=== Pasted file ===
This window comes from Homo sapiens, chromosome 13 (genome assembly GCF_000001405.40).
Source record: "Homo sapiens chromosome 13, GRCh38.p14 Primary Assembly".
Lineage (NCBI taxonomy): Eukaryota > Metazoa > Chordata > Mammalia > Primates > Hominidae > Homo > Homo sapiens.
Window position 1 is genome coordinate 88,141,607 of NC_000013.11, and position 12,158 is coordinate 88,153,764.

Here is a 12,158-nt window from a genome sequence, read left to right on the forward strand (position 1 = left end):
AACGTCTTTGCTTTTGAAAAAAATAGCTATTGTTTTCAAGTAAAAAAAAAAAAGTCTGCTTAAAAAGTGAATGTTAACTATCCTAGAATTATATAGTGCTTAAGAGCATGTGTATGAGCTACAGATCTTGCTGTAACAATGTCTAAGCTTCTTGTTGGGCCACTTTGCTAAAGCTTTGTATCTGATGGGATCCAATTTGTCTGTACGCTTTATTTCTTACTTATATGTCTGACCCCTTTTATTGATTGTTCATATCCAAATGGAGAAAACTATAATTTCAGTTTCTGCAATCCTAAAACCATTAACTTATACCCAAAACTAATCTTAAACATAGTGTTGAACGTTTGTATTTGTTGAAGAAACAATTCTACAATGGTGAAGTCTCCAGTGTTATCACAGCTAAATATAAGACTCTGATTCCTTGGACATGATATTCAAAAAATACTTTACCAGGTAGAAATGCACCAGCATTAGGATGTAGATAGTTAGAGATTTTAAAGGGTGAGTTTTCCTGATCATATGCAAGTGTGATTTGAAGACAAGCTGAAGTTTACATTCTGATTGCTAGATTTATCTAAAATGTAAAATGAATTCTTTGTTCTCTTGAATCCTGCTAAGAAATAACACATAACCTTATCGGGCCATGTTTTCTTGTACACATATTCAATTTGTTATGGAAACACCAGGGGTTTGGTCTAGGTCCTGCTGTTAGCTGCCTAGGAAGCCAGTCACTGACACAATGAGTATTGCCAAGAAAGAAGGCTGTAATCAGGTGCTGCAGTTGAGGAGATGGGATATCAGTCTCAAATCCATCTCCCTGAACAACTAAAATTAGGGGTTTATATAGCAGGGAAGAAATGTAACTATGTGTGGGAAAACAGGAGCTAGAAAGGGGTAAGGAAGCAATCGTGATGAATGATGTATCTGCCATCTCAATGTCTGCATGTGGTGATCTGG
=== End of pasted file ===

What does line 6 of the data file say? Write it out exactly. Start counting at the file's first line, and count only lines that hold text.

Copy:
AACGTCTTTGCTTTTGAAAAAAATAGCTATTGTTTTCAAGTAAAAAAAAAAAAGTCTGCTTAAAAAGTGAATGTTAACTATCCTAGAATTATATAGTGCTTAAGAGCATGTGTATGAGCTACAGATCTTGCTGTAACAATGTCTAAGCTTCTTGTTGGGCCACTTTGCTAAAGCTTTGTATCTGATGGGATCCAATTTGTCTGTACGCTTTATTTCTTACTTATATGTCTGACCCCTTTTATTGATTGTTCATATCCAAATGGAGAAAACTATAATTTCAGTTTCTGCAATCCTAAAACCATTAACTTATACCCAAAACTAATCTTAAACATAGTGTTGAACGTTTGTATTTGTTGAAGAAACAATTCTACAATGGTGAAGTCTCCAGTGTTATCACAGCTAAATATAAGACTCTGATTCCTTGGACATGATATTCAAAAAATACTTTACCAGGTAGAAATGCACCAGCATTAGGATGTAGATAGTTAGAGATTTTAAAGGGTGAGTTTTCCTGATCATATGCAAGTGTGATTTGAAGACAAGCTGAAGTTTACATTCTGATTGCTAGATTTATCTAAAATGTAAAATGAATTCTTTGTTCTCTTGAATCCTGCTAAGAAATAACACATAACCTTATCGGGCCATGTTTTCTTGTACACATATTCAATTTGTTATGGAAACACCAGGGGTTTGGTCTAGGTCCTGCTGTTAGCTGCCTAGGAAGCCAGTCACTGACACAATGAGTATTGCCAAGAAAGAAGGCTGTAATCAGGTGCTGCAGTTGAGGAGATGGGATATCAGTCTCAAATCCATCTCCCTGAACAACTAAAATTAGGGGTTTATATAGCAGGGAAGAAATGTAACTATGTGTGGGAAAACAGGAGCTAGAAAGGGGTAAGGAAGCAATCGTGATGAATGATGTATCTGCCATCTCAATGTCTGCATGTGGTGATCTGG